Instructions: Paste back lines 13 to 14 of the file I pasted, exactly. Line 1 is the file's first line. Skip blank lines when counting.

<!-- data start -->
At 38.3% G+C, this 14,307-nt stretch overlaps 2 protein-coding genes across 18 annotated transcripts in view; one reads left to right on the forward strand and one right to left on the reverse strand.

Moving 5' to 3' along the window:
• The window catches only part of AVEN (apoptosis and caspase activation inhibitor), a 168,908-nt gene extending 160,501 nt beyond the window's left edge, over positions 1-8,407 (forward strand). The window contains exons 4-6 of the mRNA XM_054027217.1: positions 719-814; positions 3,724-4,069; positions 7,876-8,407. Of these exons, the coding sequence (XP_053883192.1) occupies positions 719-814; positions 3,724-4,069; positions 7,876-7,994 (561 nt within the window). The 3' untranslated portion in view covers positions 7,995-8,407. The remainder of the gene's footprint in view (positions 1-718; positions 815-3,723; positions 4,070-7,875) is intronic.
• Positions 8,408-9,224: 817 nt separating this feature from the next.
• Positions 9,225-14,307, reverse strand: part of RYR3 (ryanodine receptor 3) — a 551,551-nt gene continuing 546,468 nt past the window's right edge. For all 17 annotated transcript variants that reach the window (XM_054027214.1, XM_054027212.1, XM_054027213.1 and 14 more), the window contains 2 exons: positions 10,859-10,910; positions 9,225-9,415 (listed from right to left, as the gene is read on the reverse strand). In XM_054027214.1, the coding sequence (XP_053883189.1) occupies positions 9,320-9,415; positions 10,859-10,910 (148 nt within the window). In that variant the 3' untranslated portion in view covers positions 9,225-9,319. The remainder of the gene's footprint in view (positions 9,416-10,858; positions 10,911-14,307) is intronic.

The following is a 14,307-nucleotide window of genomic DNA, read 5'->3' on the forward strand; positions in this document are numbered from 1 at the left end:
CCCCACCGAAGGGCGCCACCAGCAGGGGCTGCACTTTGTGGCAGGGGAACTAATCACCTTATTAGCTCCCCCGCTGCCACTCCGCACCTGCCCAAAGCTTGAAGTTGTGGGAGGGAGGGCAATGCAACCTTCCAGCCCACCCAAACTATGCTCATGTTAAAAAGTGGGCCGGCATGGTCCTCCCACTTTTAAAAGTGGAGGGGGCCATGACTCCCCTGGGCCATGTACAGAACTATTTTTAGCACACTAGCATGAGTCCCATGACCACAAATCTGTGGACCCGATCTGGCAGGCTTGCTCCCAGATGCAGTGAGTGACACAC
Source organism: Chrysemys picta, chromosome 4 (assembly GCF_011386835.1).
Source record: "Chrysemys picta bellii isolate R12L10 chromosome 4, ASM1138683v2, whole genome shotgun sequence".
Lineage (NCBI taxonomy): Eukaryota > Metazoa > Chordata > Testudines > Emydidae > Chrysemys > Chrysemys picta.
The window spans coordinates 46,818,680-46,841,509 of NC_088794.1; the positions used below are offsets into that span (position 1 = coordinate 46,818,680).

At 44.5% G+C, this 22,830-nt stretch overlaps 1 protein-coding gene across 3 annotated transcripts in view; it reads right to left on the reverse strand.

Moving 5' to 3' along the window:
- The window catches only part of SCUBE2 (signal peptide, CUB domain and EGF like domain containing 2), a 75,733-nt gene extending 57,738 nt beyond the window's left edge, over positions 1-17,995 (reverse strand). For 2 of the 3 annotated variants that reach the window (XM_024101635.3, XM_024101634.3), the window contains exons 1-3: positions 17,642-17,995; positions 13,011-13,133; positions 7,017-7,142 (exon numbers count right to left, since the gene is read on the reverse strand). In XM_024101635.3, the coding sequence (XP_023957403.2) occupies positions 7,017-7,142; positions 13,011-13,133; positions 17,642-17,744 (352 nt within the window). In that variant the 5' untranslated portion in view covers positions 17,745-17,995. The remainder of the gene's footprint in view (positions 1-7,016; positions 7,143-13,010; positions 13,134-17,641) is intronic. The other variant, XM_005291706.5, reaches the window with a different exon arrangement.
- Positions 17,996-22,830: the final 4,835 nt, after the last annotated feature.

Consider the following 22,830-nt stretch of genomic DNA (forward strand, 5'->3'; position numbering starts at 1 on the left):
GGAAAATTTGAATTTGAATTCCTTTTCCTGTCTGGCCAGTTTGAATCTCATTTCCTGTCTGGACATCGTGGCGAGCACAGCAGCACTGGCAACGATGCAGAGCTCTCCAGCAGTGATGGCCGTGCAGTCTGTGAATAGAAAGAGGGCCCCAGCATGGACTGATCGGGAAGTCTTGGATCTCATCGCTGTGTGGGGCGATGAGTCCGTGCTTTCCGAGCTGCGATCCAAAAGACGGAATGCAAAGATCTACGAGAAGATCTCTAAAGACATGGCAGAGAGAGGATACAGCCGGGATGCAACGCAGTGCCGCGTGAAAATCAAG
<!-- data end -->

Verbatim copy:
Moving 5' to 3' along the window:
- The window catches only part of SCUBE2 (signal peptide, CUB domain and EGF like domain containing 2), a 75,733-nt gene extending 57,738 nt beyond the window's left edge, over positions 1-17,995 (reverse strand). For 2 of the 3 annotated variants that reach the window (XM_024101635.3, XM_024101634.3), the window contains exons 1-3: positions 17,642-17,995; positions 13,011-13,133; positions 7,017-7,142 (exon numbers count right to left, since the gene is read on the reverse strand). In XM_024101635.3, the coding sequence (XP_023957403.2) occupies positions 7,017-7,142; positions 13,011-13,133; positions 17,642-17,744 (352 nt within the window). In that variant the 5' untranslated portion in view covers positions 17,745-17,995. The remainder of the gene's footprint in view (positions 1-7,016; positions 7,143-13,010; positions 13,134-17,641) is intronic. The other variant, XM_005291706.5, reaches the window with a different exon arrangement.